Monday, January 07, 2008

Sweeney Todd

Movie-blogging resolution #4 for the new year: When I find myself sitting down, trying to squeeze the next paragraph out, cut my losses and just write it as a capsule review. I would have done it with this one, but it seems like everyone else liked it and... Well, I didn't. I didn't actively hate it, but I was bored. I kind of wanted my two-star review on HBS/EFC to balance out the raves.

I think Fantasia '07 ruined Sweeney Todd for me. I saw four musicals there, three in Korean and one in Japanese. Putting aside Dasepo Naughty Girls, which treated its songs as karaoke and basically used them as one more item in its "everything and the kitchen sink" way of trying to get a reaction, each of them had something that made me a little less impressed with Tim Burton's film.

For one, I've already seen something very much like a Tim Burton musical in Midnight Ballad for Ghost Theater. I had a sort of middling reaction to it, but I'm remembering it a bit more fondly now. It was a midnight showing at the end of a five-movie day, and I was having trouble keeping awake. But director Jeon Gye-su appropriates a lot of Tim Burton-esque trappings, making them feel fresh and beautiful. Maybe that's because he's not actually Tim Burton and I don't know what to expect, but the swoop over the miniature city and the elaborate decrepitude don't feel nearly as obligatory as they do in Todd.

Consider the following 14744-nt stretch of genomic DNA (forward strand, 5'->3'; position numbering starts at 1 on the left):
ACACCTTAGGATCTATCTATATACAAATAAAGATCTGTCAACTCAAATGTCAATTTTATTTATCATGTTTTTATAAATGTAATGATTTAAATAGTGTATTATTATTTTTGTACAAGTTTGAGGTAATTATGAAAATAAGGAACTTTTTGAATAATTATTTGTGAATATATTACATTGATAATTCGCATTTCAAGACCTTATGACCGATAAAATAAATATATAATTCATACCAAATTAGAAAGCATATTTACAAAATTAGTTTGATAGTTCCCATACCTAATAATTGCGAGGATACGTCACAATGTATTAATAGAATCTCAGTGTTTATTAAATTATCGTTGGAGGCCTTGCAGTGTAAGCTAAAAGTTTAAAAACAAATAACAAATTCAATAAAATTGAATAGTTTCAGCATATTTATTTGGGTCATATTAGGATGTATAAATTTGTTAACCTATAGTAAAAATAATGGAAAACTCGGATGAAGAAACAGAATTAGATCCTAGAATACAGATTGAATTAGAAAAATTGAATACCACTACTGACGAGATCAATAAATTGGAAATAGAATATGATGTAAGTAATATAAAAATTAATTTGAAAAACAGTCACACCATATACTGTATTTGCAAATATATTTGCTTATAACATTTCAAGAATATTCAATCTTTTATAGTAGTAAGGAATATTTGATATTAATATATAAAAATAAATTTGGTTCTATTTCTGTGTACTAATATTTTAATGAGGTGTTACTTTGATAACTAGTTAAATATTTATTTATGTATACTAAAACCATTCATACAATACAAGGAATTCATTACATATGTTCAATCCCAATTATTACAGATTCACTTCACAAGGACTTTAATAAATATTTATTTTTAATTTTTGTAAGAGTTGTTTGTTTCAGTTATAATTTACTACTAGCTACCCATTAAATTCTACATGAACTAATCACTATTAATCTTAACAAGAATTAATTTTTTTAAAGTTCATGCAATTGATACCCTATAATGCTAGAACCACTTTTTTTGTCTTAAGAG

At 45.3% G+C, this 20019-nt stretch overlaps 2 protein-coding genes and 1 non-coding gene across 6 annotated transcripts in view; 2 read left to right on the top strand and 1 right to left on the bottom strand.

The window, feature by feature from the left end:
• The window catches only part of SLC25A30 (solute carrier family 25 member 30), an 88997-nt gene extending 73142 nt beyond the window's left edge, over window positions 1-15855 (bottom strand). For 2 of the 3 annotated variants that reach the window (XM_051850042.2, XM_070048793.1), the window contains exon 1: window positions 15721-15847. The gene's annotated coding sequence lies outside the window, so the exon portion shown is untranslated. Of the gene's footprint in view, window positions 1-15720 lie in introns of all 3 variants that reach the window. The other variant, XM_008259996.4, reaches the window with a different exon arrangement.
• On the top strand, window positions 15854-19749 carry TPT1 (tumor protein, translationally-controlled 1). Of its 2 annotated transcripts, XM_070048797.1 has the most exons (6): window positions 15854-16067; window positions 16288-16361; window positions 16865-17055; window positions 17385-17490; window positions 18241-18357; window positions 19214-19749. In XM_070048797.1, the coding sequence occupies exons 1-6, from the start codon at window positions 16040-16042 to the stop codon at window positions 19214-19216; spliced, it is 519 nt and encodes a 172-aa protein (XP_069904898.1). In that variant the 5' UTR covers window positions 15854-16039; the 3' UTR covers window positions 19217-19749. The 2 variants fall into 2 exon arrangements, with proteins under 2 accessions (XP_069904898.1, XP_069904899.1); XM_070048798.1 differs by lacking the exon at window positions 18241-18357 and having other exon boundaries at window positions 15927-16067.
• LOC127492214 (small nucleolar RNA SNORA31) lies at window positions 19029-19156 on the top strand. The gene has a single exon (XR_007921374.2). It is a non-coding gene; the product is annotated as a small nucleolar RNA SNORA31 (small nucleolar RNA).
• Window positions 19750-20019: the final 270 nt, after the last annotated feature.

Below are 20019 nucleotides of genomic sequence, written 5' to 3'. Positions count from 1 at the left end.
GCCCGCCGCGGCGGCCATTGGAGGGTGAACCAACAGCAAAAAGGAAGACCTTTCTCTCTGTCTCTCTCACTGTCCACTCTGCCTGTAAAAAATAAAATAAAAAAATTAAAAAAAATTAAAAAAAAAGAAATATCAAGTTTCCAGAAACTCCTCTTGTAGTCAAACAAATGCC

Then there was The Fox Family, which was as mad and occasionally gruesome as Sweeney Todd, with a storyline involving fox spirits planning to eat human livers in order to stay human. It's got beauty in its strangeness.

And, of course, Memories of Matsuko, probably the best film I saw all year. It manages to milk more tragedy out of its single lost life than Burton ges from his bloody massacres, it's got great songs, and it knows how to use those songs to twist the knife a little more, to wrest more raw emotion out of a perhaps unbelievable story. I've often said that a musical has no room for error, that there are great musicals and terrible musicals but very few mediocre ones. Memories of Matsuko is a great musical (won't somebody pick this up for US distribution?), but Sweeney Todd winds up being just short of terrible, even if no individual bit is off by very much.

Sweeney Todd: The Demon Barber of Fleet Street

* * (out of four)
Seen 1 January 2008 at the AMC Harvard Square #5 (first-run)

It's an odd thing to say in reference to a musical about a serial killer featuring cannabilism, but Sweeney Todd: The Demon Barber of Fleet Street seems to make the safe, predictable choice at almost every junction, and the movie winds up somehow feeling bland as a result. Which I'm pretty sure is the one thing this movie shouldn't be.

Tim Burton directs; it's tough to think of a director who would fit the material better, but maybe he winds up being a little too on the nose. Once you've got Burton on board, the visuals suddenly seem predictable - stark blacks and whites during some sequences, clashing but muted stripes during the more colorful bits, overhead views of a city that proudly looks like exaggeratedly pointy dollhouses. Oh, and he's given Johnny Depp a goofy haircut, and bucked no trends by casting Helena Bonham Carter as a walking, talking Living Dead Doll. There's bugs and grime and silliness disguised as nastiness. It's all exactly what you'd expect from Tim Burton making this movie and thus none of it is shocking at all.